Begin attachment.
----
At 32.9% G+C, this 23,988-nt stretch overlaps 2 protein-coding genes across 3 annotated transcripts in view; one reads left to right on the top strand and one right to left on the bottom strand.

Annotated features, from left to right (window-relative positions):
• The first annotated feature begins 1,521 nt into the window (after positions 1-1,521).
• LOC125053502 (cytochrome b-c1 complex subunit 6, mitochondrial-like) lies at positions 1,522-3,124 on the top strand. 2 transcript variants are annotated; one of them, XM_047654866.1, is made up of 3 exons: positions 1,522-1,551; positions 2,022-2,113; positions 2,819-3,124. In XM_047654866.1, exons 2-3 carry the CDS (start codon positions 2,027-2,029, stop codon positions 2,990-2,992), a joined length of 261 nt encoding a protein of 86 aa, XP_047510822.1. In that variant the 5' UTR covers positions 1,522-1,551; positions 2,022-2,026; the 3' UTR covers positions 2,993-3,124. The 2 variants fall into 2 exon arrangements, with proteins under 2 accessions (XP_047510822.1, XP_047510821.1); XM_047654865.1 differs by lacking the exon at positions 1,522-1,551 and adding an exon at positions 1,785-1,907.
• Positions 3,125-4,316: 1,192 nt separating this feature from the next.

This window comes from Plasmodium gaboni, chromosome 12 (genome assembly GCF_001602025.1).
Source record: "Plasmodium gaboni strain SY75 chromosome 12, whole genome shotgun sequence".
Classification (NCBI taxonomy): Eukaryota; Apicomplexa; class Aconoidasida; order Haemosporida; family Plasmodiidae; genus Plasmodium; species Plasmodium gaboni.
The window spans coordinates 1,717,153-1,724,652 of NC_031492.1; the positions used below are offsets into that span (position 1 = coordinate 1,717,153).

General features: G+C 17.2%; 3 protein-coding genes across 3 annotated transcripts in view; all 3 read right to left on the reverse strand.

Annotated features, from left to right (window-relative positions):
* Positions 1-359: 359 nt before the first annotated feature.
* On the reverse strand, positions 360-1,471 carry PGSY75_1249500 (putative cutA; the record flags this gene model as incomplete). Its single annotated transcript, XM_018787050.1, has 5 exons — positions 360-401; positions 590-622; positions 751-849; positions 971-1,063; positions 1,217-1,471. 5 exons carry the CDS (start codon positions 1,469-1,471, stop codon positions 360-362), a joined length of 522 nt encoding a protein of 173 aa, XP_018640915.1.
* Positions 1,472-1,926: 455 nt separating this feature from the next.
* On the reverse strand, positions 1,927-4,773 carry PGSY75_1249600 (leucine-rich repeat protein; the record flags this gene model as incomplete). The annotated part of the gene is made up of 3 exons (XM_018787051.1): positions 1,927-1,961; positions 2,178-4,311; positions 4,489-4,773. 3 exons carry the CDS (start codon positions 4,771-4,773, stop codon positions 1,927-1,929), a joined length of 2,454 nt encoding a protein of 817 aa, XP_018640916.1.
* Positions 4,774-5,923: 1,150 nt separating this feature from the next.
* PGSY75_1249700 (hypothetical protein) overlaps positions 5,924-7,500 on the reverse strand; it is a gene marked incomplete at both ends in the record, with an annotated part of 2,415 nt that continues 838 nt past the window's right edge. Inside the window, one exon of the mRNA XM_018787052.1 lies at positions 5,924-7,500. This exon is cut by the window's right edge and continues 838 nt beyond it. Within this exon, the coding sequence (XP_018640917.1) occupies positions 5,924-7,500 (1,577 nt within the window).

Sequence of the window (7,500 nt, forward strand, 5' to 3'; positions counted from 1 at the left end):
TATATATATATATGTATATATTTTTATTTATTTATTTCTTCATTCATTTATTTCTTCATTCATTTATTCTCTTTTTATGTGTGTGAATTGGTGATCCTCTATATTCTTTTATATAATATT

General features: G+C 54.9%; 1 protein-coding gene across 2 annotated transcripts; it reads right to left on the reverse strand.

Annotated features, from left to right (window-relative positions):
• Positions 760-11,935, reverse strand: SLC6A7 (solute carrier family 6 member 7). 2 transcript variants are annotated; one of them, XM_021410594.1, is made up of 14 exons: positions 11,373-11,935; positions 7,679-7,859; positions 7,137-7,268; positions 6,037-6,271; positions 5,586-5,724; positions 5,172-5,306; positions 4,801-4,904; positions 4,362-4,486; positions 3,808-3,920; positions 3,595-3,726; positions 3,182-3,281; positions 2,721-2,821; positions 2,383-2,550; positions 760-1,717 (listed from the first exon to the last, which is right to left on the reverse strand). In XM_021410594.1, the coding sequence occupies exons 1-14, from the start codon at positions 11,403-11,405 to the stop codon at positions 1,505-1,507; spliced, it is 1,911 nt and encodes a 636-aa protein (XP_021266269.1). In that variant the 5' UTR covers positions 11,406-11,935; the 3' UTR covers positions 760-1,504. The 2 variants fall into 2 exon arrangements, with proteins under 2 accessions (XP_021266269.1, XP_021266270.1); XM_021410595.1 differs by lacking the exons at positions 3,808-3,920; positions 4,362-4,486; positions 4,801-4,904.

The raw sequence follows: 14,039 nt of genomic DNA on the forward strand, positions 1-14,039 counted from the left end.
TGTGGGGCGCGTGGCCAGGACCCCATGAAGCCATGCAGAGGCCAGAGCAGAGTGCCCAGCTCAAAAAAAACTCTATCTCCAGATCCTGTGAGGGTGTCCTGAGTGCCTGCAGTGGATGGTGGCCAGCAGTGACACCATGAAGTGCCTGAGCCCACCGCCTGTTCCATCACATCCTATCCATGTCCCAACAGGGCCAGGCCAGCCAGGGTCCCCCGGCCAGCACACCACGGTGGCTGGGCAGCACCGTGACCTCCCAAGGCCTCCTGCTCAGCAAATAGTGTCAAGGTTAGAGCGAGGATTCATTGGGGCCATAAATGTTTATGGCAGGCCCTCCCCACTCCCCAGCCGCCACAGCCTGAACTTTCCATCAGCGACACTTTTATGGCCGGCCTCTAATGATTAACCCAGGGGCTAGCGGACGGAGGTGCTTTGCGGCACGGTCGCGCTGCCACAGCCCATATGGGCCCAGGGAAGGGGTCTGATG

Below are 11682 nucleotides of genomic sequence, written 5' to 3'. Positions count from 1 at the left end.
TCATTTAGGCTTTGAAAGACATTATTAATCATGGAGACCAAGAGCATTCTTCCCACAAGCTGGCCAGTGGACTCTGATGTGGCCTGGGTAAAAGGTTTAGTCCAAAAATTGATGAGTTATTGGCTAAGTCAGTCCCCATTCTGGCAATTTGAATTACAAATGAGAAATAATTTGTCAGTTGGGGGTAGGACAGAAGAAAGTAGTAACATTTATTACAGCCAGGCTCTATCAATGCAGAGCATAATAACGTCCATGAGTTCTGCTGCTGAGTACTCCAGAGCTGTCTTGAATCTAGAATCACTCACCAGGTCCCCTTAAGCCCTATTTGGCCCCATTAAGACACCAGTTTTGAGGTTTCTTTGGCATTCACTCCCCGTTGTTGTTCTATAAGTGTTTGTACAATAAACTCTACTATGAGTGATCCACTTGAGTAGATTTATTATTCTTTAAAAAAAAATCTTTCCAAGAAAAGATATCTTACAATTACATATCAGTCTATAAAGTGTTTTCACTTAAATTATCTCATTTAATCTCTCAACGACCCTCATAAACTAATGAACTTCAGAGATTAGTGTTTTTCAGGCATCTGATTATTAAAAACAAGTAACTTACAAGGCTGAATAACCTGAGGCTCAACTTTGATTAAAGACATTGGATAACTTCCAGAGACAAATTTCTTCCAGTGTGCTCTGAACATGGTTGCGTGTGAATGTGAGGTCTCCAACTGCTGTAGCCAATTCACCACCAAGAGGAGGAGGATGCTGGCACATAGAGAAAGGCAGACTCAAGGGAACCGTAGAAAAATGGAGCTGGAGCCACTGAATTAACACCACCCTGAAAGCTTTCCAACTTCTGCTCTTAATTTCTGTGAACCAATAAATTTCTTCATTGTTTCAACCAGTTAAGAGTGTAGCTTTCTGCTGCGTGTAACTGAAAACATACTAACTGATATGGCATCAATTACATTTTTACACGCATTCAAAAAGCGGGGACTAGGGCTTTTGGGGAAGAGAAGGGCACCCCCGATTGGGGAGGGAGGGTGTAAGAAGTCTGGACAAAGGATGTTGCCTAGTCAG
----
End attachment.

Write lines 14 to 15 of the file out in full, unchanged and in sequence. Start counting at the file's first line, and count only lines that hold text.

* Positions 1,472-1,926: 455 nt separating this feature from the next.
* On the reverse strand, positions 1,927-4,773 carry PGSY75_1249600 (leucine-rich repeat protein; the record flags this gene model as incomplete). The annotated part of the gene is made up of 3 exons (XM_018787051.1): positions 1,927-1,961; positions 2,178-4,311; positions 4,489-4,773. 3 exons carry the CDS (start codon positions 4,771-4,773, stop codon positions 1,927-1,929), a joined length of 2,454 nt encoding a protein of 817 aa, XP_018640916.1.